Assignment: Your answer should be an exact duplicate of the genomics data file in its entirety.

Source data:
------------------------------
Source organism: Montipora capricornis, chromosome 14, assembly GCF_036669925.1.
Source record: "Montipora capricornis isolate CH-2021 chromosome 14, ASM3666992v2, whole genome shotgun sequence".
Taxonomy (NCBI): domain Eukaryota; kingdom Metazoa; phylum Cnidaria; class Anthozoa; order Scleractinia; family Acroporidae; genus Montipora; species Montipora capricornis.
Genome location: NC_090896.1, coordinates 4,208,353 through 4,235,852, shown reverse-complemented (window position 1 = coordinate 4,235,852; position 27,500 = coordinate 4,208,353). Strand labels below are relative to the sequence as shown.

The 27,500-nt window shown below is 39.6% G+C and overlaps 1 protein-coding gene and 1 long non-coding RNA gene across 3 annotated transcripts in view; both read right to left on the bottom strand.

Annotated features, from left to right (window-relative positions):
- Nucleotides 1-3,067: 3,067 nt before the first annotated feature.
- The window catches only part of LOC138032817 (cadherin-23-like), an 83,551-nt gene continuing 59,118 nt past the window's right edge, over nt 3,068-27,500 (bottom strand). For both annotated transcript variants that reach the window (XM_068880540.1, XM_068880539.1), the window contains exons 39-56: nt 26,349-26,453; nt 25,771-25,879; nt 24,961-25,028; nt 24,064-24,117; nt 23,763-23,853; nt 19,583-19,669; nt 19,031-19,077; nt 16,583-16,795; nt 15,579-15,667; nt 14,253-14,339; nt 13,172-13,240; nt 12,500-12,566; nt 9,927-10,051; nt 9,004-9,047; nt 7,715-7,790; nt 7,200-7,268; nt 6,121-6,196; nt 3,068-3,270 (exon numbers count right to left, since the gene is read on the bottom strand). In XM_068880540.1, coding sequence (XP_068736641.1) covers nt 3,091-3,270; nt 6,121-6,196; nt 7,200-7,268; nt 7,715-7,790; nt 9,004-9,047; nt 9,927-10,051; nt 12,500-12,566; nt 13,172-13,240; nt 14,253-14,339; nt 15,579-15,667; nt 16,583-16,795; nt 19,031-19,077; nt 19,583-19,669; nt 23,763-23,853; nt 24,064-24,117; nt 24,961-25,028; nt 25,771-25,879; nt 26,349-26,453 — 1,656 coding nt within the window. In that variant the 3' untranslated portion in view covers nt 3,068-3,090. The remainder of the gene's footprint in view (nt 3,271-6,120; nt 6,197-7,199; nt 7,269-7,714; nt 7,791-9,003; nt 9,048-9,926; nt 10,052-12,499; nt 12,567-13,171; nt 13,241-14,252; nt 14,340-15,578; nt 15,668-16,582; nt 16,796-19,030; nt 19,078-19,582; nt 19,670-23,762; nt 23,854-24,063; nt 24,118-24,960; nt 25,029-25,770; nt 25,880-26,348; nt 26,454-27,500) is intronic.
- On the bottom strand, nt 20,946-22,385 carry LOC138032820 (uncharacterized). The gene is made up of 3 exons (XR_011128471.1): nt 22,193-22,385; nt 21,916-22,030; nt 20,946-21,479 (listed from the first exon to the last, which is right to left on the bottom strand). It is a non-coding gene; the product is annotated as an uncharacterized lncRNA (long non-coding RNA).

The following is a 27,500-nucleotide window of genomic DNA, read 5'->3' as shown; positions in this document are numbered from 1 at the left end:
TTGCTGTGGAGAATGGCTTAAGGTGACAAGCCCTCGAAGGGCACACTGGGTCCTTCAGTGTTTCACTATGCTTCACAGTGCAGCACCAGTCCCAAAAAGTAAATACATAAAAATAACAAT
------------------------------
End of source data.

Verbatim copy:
Source organism: Montipora capricornis, chromosome 14, assembly GCF_036669925.1.
Source record: "Montipora capricornis isolate CH-2021 chromosome 14, ASM3666992v2, whole genome shotgun sequence".
Taxonomy (NCBI): domain Eukaryota; kingdom Metazoa; phylum Cnidaria; class Anthozoa; order Scleractinia; family Acroporidae; genus Montipora; species Montipora capricornis.
Genome location: NC_090896.1, coordinates 4,208,353 through 4,235,852, shown reverse-complemented (window position 1 = coordinate 4,235,852; position 27,500 = coordinate 4,208,353). Strand labels below are relative to the sequence as shown.

The 27,500-nt window shown below is 39.6% G+C and overlaps 1 protein-coding gene and 1 long non-coding RNA gene across 3 annotated transcripts in view; both read right to left on the bottom strand.

Annotated features, from left to right (window-relative positions):
- Nucleotides 1-3,067: 3,067 nt before the first annotated feature.
- The window catches only part of LOC138032817 (cadherin-23-like), an 83,551-nt gene continuing 59,118 nt past the window's right edge, over nt 3,068-27,500 (bottom strand). For both annotated transcript variants that reach the window (XM_068880540.1, XM_068880539.1), the window contains exons 39-56: nt 26,349-26,453; nt 25,771-25,879; nt 24,961-25,028; nt 24,064-24,117; nt 23,763-23,853; nt 19,583-19,669; nt 19,031-19,077; nt 16,583-16,795; nt 15,579-15,667; nt 14,253-14,339; nt 13,172-13,240; nt 12,500-12,566; nt 9,927-10,051; nt 9,004-9,047; nt 7,715-7,790; nt 7,200-7,268; nt 6,121-6,196; nt 3,068-3,270 (exon numbers count right to left, since the gene is read on the bottom strand). In XM_068880540.1, coding sequence (XP_068736641.1) covers nt 3,091-3,270; nt 6,121-6,196; nt 7,200-7,268; nt 7,715-7,790; nt 9,004-9,047; nt 9,927-10,051; nt 12,500-12,566; nt 13,172-13,240; nt 14,253-14,339; nt 15,579-15,667; nt 16,583-16,795; nt 19,031-19,077; nt 19,583-19,669; nt 23,763-23,853; nt 24,064-24,117; nt 24,961-25,028; nt 25,771-25,879; nt 26,349-26,453 — 1,656 coding nt within the window. In that variant the 3' untranslated portion in view covers nt 3,068-3,090. The remainder of the gene's footprint in view (nt 3,271-6,120; nt 6,197-7,199; nt 7,269-7,714; nt 7,791-9,003; nt 9,048-9,926; nt 10,052-12,499; nt 12,567-13,171; nt 13,241-14,252; nt 14,340-15,578; nt 15,668-16,582; nt 16,796-19,030; nt 19,078-19,582; nt 19,670-23,762; nt 23,854-24,063; nt 24,118-24,960; nt 25,029-25,770; nt 25,880-26,348; nt 26,454-27,500) is intronic.
- On the bottom strand, nt 20,946-22,385 carry LOC138032820 (uncharacterized). The gene is made up of 3 exons (XR_011128471.1): nt 22,193-22,385; nt 21,916-22,030; nt 20,946-21,479 (listed from the first exon to the last, which is right to left on the bottom strand). It is a non-coding gene; the product is annotated as an uncharacterized lncRNA (long non-coding RNA).

The following is a 27,500-nucleotide window of genomic DNA, read 5'->3' as shown; positions in this document are numbered from 1 at the left end:
TTGCTGTGGAGAATGGCTTAAGGTGACAAGCCCTCGAAGGGCACACTGGGTCCTTCAGTGTTTCACTATGCTTCACAGTGCAGCACCAGTCCCAAAAAGTAAATACATAAAAATAACAAT